Ganesh Angne: Only 20% of the food packaging market has altered their practices

For six years, the Bureau of Indian Standards (BIS) has been working to update the IS 15495 standard for printing ink for food packaging. In June 2020, BIS revised the printing ink standards for food packaging as per IS 15495: 2020. Ganesh Angne, an industry veteran and ex-director at Micro Inks (now Huber), talks to Ramu Ramanathan about the IS 15495 implementation

20 Apr 2023 | By Ramu Ramanathan

Ganesh Angne: Unless a few legal cases are registered, there will be no effort to implement IS 15495

Ramu Ramanathan (RR): What is the background to the IS 15495 standard?
Ganesh Angne (GA):
During Covid-19, BIS introduced IS 15495 due to concerns related to food safety. As per BIS, Food Safety & Standards Authority of India (FSSAI) which is the apex food regulator of India under Ministry of Health & Family Welfare, should enforce IS 15495 in food packaging.

RR: Many well-established brands have been enforcing usage of toluene-free inks even prior to this law being passed ...
GA:
True. However, the authorities are still not vigilant in ensuring that all food manufacturing companies meet this new standard of ink usage. Also, most of the print-converters consider usage of toluene-free inks as being expensive.

RR: So, what is the current status of IS 15495 implementation?
GA:
Perhaps the pandemic could be one of the reasons for the poor implementation of IS 15495 because inspections and audits were restricted. Another reason could be the lack of awareness of such a law by the brands. However the printer-converters are fully aware of it. An effort by the trade magazines such as WhatPackaging? and the respective governing body would help in spreading awareness. More importantly, it will enforce the change and ensure the safety of our citizens.

RR: What is the extent of implementation?
GA:
In truth, only 20% of the food packaging market has altered their practices. I feel 80% are yet to implement the new IS 15495.

RR: That's contrary to everything else one hears at technical seminars and conferences.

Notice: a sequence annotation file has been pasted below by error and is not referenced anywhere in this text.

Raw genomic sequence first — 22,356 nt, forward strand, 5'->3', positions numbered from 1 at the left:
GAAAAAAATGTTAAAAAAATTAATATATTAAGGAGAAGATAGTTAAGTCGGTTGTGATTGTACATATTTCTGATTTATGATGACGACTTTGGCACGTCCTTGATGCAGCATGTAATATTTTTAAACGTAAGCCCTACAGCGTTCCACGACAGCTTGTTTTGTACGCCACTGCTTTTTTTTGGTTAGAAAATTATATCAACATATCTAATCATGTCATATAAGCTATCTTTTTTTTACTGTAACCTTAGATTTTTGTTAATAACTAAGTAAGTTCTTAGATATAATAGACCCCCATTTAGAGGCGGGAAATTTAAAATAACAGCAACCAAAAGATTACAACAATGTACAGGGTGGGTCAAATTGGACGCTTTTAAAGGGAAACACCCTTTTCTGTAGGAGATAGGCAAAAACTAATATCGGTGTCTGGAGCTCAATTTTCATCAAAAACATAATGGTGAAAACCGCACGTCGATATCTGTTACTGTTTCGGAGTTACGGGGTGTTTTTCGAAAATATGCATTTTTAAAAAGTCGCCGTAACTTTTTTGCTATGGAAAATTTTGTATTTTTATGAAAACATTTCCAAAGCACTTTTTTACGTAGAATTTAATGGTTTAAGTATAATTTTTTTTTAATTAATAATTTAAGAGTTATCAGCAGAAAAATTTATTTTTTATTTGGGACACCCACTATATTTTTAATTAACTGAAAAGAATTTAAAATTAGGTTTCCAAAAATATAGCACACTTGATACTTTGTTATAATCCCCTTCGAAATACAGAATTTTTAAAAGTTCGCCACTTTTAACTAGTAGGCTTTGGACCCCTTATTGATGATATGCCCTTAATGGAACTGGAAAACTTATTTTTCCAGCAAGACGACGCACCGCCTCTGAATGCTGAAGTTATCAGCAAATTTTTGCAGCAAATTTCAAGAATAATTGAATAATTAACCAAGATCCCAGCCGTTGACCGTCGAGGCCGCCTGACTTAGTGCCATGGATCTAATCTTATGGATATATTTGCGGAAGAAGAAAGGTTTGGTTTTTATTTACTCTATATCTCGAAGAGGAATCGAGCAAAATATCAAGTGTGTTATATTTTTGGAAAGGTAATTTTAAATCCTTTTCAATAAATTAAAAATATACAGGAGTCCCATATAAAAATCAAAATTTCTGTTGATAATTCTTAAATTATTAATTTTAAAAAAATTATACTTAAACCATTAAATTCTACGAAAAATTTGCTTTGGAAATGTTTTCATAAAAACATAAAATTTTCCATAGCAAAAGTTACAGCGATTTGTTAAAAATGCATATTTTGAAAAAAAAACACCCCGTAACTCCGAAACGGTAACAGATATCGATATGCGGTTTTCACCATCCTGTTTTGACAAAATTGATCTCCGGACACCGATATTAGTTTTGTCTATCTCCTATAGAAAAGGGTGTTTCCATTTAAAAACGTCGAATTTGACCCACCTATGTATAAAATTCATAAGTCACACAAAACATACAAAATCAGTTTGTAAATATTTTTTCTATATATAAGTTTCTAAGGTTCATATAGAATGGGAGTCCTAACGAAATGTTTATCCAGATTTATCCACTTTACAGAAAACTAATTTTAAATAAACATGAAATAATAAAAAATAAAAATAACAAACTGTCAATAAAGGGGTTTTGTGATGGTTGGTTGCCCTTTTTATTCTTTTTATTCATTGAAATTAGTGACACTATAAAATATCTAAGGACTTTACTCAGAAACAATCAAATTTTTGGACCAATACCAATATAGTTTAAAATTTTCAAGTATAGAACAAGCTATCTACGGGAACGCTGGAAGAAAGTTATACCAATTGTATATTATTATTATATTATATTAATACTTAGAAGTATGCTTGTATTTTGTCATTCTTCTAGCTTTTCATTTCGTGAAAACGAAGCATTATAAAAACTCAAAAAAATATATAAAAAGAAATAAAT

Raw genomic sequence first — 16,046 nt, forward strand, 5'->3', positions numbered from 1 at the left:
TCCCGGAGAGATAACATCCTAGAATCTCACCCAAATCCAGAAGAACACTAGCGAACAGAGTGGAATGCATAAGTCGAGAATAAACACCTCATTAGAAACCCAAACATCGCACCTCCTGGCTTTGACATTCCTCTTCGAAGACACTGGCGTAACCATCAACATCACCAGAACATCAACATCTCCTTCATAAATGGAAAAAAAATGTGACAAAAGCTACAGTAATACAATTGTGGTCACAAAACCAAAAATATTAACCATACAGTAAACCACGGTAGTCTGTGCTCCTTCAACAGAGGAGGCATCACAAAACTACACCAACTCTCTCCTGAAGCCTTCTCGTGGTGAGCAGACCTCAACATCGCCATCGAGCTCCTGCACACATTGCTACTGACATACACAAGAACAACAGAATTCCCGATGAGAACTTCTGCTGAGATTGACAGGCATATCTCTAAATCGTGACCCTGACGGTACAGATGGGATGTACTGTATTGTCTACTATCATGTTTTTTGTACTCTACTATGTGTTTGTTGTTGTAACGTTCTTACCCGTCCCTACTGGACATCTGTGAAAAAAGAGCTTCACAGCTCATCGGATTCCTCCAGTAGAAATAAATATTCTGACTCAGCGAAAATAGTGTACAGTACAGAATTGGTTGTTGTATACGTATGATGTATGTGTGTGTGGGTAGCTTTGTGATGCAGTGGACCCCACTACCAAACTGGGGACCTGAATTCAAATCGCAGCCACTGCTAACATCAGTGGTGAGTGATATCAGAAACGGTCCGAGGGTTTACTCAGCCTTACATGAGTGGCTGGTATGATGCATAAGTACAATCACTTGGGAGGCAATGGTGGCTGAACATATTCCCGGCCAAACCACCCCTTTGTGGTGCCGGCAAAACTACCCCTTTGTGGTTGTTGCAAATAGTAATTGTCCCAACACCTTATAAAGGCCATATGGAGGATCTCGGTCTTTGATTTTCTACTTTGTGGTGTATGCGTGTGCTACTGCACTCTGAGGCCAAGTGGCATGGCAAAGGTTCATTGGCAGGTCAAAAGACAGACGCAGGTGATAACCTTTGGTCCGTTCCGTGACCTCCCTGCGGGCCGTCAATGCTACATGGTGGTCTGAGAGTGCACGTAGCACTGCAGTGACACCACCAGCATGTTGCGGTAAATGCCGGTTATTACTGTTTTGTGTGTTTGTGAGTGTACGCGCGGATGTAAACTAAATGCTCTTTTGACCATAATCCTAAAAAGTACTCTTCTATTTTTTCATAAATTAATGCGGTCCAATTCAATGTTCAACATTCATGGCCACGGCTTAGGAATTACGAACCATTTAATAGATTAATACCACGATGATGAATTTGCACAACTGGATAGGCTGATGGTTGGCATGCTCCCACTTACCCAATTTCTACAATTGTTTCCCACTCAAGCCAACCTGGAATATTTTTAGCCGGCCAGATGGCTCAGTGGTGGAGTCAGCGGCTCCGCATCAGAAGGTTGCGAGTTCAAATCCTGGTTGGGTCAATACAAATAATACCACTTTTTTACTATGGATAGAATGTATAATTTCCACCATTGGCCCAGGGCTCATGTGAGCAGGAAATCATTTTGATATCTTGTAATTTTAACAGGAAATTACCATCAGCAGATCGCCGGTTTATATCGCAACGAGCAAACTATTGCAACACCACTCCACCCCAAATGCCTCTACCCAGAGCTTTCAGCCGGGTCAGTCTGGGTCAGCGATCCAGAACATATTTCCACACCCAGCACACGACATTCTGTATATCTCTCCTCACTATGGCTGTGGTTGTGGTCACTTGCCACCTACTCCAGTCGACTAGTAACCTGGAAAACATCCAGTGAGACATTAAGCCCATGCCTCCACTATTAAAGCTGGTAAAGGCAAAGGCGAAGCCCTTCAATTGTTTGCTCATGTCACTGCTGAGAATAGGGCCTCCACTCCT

GA:
Yes.

RR: What is the update about NIAS (non-intentionally added substances)?
GA:
The NIAS is at draft level at BIS. Global standards regulating NIAS are not very clear as of now.

RR: In what way?
GA:
Testing methods for these materials and deciding limits for such materials are the big challenges. It is absolutely essential to focus on the usage of toluene-free inks in food packaging.

RR: I see. Now to address the elephant in the room. Is the high cost of toluene-free inks a major bottleneck to follow the new IS 15495?
GA:
Well, IS 15495 is applicable to food packaging. And food packaging material is usually flexible packaging material. It is mostly printed by flexo and gravure processes internationally. In India, flexo is about 10 to 15% and gravure printing is about 80 to 85%. Flexo demands toluene-free inks by default. Therefore there is partial compliance to IS 15495. There is no solvent restriction in gravure as a process. Therefore the usage of toluene in inks and on the press is a five-decade old norm in India.

RR: But the major modification in the new IS 15495 is to use toluene-free inks ...
GA:
Yes, so, using toluene-free inks and avoiding usage of toluene while printing in food packaging material is a challenge for gravure print-converters.

RR: What is the way forward?
GA:
There are always many ways to reduce printing cost if one believes that quality always reduces cost. I feel it is absolutely essential for any enterprise to follow the law of the land. One can print everything by flexo and gravure. There is no restriction on processes as far as printing on different substrates, films and materials are concerned.

RR: What about the consumables in this process?
GA:
Flexo demands alcohol as the major constituents for inks and toluene or ethyl acetate is considered harmful for flexo plates. So, if everything is printed by flexo then there is no issue about an ink technology to implement IS 15495. Internationally prices of ethanol and toluene (being products of crude oil), always move in tandem. So, alcohol is the most suitable and competitive replacement for toluene.